Kramnik Taking on the Queen's Indian

Kramnik Taking on the Queen's Indian‎

GM thamizhan
29 | Opening Theory

It is not news anymore that the World number 1 is having a bit of a slump in the last month or so. Carlsen ended up losing a bunch of points in the Olympiad and now he is struggling in the Bilbao Masters tournament. While Carlsen is trying to find his ground, one of the most consistent and solid players of our times, Vladimir Kramnik is moving his pieces in elegant style. With two wins coming from his first two games, Kramnik has placed himself in the lead.

When two strong players contest a chess battle, it is always a visual treat for the fans. The game we would like to share with our readers today is a pure master piece from Kramnik. In this game he proves yet again his ability to grind a slightly better position and eventually take home a full point against world-class players.

Carlsen adopted the 4....Ba6 variation in the Queen's Indian Defense and Kramnik responded with 5.Qa4, not the most popular choice, but one which definitely has surfaced at the top level on several occasions. Now let us take a look at the game.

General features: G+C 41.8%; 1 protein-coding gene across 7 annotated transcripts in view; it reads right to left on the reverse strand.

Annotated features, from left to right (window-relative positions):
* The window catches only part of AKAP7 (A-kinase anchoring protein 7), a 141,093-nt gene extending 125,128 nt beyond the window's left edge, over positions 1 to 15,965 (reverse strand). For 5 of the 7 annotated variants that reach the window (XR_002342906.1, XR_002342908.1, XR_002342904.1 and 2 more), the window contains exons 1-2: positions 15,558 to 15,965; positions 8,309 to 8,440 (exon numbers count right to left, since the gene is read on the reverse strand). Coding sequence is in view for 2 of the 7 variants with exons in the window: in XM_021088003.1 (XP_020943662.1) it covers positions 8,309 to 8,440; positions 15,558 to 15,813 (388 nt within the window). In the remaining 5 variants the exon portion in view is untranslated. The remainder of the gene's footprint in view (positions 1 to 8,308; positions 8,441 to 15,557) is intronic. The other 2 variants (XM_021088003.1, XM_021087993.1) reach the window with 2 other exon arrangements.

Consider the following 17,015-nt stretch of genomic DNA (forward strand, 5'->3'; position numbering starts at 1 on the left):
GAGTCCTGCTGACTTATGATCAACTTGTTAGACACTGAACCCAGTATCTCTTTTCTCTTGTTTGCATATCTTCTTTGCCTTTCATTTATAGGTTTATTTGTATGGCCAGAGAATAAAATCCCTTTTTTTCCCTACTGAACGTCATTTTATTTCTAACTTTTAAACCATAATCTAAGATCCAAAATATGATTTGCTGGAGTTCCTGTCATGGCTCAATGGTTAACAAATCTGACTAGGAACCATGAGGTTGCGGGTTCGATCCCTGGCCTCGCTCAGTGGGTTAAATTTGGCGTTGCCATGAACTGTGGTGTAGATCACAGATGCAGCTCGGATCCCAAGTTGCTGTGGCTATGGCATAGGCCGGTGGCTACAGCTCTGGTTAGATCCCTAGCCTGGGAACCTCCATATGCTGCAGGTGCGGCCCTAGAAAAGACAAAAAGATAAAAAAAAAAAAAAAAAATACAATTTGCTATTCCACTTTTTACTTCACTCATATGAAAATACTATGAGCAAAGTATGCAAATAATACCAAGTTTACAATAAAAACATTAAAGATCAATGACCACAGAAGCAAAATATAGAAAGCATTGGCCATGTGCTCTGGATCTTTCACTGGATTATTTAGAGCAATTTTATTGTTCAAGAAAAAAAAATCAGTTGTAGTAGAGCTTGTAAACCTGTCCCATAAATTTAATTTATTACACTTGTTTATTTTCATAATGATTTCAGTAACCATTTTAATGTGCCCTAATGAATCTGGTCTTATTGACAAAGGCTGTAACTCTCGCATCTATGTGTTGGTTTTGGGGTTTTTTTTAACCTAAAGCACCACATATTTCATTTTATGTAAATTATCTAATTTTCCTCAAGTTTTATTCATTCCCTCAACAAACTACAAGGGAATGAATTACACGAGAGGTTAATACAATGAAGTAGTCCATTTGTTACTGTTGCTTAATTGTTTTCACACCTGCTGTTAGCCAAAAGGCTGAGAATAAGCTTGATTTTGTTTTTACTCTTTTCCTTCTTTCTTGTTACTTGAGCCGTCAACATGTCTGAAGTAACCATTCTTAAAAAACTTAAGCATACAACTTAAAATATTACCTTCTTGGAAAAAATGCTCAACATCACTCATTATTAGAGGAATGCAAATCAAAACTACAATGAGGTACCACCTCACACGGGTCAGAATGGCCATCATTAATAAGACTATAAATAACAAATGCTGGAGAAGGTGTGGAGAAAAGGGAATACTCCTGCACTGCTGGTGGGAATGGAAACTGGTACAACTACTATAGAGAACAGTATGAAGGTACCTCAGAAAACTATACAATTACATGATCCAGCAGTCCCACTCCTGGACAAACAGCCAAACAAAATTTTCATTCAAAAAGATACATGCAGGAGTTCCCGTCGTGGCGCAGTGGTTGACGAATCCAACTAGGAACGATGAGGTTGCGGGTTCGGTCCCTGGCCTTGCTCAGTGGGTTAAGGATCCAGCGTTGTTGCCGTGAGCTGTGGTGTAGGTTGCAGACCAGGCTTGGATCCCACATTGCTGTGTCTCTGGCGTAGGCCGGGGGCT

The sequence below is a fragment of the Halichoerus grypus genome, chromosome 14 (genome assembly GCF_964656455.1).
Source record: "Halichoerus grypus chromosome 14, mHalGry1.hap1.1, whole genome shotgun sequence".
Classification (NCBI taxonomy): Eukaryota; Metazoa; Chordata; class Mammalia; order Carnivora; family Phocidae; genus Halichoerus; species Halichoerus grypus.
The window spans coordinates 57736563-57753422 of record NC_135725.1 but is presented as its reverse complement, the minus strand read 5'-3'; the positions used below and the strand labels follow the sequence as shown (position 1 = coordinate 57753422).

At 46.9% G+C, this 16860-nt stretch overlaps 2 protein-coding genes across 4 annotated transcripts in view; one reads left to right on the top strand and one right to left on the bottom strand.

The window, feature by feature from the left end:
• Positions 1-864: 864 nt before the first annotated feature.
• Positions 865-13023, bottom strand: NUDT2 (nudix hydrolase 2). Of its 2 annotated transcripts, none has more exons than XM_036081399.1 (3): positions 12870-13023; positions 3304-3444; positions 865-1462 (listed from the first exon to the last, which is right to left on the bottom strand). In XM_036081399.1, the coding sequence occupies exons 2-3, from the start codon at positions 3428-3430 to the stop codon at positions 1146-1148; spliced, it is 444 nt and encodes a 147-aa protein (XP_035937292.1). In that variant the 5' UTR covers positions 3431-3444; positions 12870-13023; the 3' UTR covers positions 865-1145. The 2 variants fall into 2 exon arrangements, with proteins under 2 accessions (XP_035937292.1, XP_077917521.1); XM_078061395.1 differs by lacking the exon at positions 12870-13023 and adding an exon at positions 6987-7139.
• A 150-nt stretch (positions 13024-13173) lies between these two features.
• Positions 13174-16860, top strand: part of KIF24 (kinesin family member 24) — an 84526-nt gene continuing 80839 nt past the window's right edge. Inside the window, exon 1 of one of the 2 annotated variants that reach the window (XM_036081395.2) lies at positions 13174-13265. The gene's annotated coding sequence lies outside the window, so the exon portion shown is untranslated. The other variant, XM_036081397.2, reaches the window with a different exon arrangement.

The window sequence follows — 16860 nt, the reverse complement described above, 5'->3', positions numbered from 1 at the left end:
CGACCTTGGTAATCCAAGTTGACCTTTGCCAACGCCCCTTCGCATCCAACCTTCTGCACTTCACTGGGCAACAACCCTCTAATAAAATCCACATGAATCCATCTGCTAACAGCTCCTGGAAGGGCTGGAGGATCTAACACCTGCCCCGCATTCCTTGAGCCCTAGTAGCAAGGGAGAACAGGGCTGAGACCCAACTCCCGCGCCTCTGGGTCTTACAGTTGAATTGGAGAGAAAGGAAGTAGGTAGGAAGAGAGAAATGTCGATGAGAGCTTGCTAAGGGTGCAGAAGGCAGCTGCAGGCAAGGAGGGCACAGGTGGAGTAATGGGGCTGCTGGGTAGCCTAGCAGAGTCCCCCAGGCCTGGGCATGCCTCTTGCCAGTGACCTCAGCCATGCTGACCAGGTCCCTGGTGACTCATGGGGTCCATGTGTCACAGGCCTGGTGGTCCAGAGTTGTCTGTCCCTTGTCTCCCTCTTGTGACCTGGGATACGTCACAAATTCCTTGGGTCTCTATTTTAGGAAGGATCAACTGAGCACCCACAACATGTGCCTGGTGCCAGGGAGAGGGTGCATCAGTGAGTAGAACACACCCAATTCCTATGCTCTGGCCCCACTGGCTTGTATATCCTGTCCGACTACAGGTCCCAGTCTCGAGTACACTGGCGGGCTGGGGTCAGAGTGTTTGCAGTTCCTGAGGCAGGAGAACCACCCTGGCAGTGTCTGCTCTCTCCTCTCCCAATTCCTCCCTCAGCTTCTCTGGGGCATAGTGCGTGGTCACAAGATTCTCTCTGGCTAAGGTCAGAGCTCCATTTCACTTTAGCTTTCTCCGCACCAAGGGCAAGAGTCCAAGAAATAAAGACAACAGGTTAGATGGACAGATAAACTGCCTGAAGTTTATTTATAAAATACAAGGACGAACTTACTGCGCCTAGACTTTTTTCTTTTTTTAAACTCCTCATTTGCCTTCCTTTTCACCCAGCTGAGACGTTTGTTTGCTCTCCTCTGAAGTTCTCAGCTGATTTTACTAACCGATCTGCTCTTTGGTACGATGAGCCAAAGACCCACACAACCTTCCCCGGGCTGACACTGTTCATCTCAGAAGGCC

It is safe to say that we are done with the opening phase of the game and we are transitioning into the middle game. White has a nice semi open 'd' file while back has the same on the 'b' file. White's idea is to mount some pressure on the 'd' file and eventually expand further with e4 and f4 and crack open the 'd' file. Black's plan is to run down the 'a' pawn opening up the 'a' file and target white's 'b' pawn.






The queens are off the board and now we are approaching an endgame. The trade on b6 I would say has helped Kramnik a little. White does not have to worry about black's pawn advance along the 'a' file anymore and the open 'a' file can be blocked with the pawn advance to a4 in the long run.




It is obvious that white is much better in this endgame. The simple reason being that black does not have any clear-cut plan. All he can do is wait for white to attack and try to be prepared. Any hope for black to expand will only lead to more weakness in his camp. The black pawn on 'd6' is a clear target for white to attack. The problem with such positions is that even if they can be technically equal with precise defense, over a period of time the defensive side will get worn out and make some mistakes.




Just a couple of tiny mistakes and a slightly better position is the worst possible combination you can hand to Vladimir Kramnik. He has proved yet again that he can be devastating.

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